Support for autism carers
There is support for autism carers in the United Kingdom. You might have recently found out that you will be supporting someone with an Autistic Spectrum Condition, or you might have been supporting someone for many years. Whichever the case, there will be times when you feel overwhelmed, when you do not know which way to turn, when you feel that all you need is a little break. It is important to prepare yourself for those moments by making sure you have a good support system and you know where to go to for helpful information and a listening ear.
In developing your support system it might be helpful to think of the following areas of support:
As a carer you might be entitled to a carer’s allowance. Carer’s allowance is a taxable benefit and is paid if a carer fulfils certain criteria, such as being over 16 years of age and looking after someone for over 35 hours per week. It is definitely worth checking if you are eligible for this financial benefit. You can find out more in the Carers UK factsheet.
At various times you might need to consult a professional about a specific issue which is concerning you regarding the person you are supporting. The individual might be displaying behaviours you are unused to or which you would like to understand better or you might like to help them develop skills which might help them in their day-to-day living. You might need to consult a GP, a psychologist, or a therapist. At these times, it is important to try to access this support. The professional might be able to give you helpful information and tools which could help the individual and you as their carer.
Whether you are needing to find out more about autism or wishing to know more around a certain aspect of the condition, it helps to have an idea of where to go for that information. You might wish to read articles on the subject, meet with others in your situation by going to a local support group, or have an online chat in a discussion forum.
It is important to remember that the chances are someone else has come across the same challenges and you might find it helpful to know how they managed the situation.
There will be times when you feel unduly stressed. Remember, you need to look after yourself in order to be able to look after others. You might wish to visit a counsellor or find a stress management or mindfulness course. For you, it might be yoga or relaxation classes. If you cannot get to a class or a course, you might be able to find helpful DVDs or ideas from some relaxation or mindfulness internet sites. Paying attention to your stress levels might help you through some of the difficult times.
Respite and holidays
At times you might feel that stress management or relaxation techniques are not enough for you and that you need a break to recharge or to pay attention to other people or duties you might be neglecting, because of the extent of your support. There are several respite choices or you might wish to take the individual in your care on holiday or even find someone who would take them on holiday for you.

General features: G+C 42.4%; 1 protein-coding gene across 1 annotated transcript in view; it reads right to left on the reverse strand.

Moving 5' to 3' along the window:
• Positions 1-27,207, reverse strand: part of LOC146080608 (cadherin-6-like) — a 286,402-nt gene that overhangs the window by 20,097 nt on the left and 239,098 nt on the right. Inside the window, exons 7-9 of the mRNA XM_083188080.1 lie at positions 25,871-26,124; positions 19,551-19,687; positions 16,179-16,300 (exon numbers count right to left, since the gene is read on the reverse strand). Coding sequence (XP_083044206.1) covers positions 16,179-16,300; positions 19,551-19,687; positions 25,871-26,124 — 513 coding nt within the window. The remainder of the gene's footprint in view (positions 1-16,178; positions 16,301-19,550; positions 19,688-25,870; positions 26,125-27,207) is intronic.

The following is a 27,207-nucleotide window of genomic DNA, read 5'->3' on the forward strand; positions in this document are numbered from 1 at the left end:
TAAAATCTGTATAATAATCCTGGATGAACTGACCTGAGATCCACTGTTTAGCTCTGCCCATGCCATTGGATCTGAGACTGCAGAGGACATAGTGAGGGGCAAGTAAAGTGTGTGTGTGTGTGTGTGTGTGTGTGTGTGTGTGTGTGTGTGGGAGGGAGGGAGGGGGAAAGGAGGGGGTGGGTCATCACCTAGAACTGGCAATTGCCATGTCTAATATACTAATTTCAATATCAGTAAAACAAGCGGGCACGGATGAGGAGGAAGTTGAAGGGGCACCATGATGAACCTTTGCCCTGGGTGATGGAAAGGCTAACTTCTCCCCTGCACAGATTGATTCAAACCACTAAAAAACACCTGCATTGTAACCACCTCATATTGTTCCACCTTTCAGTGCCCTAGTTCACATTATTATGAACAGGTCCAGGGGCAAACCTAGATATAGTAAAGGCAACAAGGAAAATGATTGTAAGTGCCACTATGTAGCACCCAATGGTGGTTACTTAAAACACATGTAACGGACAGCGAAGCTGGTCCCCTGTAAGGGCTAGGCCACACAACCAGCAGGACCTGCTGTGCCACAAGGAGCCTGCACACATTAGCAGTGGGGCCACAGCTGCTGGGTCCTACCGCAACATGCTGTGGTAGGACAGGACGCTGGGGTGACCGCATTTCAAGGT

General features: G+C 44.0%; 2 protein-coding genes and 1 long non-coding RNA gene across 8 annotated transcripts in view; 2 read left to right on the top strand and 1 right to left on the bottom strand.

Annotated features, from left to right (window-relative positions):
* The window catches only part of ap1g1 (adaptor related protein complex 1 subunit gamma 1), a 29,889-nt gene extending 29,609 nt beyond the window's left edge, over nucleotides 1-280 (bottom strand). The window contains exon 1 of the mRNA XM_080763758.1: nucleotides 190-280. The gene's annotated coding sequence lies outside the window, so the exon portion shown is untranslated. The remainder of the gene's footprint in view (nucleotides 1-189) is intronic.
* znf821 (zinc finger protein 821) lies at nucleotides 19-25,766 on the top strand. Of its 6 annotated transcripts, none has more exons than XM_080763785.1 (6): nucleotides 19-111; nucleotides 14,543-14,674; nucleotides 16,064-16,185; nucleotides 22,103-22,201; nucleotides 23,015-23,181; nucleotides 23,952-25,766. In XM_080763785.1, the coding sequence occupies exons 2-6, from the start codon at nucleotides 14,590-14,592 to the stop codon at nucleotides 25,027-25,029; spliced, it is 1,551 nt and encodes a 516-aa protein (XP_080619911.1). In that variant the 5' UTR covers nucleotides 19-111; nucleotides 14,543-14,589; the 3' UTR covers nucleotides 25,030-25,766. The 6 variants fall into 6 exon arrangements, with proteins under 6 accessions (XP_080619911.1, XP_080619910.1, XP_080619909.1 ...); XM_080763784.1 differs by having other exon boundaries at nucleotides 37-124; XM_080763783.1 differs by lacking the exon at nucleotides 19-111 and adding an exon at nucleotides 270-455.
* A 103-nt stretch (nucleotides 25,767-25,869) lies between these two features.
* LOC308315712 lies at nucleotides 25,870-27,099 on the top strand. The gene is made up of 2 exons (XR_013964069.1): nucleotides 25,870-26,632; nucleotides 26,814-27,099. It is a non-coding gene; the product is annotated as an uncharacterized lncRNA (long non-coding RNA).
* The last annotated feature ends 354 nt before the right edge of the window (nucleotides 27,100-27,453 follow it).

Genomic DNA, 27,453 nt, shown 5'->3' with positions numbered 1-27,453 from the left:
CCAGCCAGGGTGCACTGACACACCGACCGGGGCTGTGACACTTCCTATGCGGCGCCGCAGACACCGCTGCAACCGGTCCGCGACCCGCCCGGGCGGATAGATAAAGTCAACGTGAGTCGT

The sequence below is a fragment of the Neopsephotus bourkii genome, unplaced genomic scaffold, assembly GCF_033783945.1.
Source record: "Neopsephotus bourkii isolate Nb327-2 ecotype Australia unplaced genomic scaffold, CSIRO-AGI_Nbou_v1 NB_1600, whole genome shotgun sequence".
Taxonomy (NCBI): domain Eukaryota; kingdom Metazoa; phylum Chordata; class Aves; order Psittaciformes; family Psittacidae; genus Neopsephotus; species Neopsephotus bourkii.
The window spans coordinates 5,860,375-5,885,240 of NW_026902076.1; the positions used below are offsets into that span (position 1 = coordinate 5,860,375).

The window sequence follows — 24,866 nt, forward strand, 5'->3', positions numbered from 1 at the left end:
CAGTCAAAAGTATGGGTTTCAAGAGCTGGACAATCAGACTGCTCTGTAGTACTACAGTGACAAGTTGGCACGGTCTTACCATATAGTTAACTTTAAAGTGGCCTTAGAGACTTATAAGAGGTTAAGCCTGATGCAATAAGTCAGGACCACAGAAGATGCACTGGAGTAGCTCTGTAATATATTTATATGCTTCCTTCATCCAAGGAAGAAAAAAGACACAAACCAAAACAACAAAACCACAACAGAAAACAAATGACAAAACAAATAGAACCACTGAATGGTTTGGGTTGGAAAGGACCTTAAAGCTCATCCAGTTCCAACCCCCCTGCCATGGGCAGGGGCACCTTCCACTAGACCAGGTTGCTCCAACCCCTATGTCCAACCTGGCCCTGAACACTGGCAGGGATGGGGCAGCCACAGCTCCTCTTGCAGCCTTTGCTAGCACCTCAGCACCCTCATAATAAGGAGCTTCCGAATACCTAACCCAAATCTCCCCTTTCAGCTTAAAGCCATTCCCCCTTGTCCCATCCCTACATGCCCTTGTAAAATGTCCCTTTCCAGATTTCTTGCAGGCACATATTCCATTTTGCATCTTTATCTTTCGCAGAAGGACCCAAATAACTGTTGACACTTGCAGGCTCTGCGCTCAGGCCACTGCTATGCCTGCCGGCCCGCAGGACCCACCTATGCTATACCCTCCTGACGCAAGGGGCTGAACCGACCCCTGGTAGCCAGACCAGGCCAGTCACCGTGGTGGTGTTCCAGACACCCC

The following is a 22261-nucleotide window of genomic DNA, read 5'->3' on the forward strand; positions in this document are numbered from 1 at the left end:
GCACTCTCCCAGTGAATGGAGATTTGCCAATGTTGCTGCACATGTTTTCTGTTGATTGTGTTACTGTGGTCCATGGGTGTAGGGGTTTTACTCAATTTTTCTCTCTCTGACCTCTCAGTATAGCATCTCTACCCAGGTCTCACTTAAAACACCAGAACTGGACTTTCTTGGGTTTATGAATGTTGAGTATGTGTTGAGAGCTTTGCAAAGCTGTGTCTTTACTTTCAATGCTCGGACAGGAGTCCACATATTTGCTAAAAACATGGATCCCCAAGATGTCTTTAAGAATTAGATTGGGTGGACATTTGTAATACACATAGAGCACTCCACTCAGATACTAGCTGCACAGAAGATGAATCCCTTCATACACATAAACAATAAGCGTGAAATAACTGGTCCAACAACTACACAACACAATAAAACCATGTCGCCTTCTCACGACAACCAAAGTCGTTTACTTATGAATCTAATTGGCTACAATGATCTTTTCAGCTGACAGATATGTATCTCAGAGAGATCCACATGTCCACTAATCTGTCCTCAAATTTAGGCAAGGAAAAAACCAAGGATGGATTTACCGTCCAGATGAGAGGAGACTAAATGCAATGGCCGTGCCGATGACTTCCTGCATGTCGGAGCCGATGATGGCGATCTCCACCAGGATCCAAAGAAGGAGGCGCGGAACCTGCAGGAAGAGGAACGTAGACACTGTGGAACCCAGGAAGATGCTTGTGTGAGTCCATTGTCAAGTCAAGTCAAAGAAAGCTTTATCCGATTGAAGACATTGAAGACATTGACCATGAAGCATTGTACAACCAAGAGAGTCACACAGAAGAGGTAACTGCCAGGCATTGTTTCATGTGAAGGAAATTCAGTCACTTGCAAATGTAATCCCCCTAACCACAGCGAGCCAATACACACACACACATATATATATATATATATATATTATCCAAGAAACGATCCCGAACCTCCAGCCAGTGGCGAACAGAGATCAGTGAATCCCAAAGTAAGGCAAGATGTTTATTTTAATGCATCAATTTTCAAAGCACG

The Care Act 2014 aims to support carers. The Act, which came into effect in April 2015 ensures that you, the carer, have the right to have your own needs assessed which will identify the support you need. You can be assessed regardless of the amount of hours you spend supporting the individual, your financial means or the level of need for support.
To obtain an assessment you need to contact your local authority’s adult services and ask for a carer’s assessment. You should receive a list of the questions you will be asked in advance of the assessment so that you have time to prepare your answers and formulate any questions you wish to ask. You will be asked:
- How being a carer impacts on your health and wellbeing
- Your feelings and choices about caring
- Your work, study, training and leisure
- Your wishes, choices and the outcomes you wish to achieve
- Your relationships, social activities and goals
- Your housing situation
- How you plan for emergencies
Although there are national rules, the local council will decide whether you have what the law calls “eligible needs”. You will be considered eligible if it is decided that your caring role impacts significantly on your wellbeing providing the care you provide is necessary.
Once your needs have been identified, a care plan is put in place and you will be offered the support services identified. If you are above the financial threshold you may have to pay for these services. If you are below the financial threshold you can request a direct payment so that you can organise the services yourself.
For more information about the Care Act 2014 or a Q & A fact sheet go to: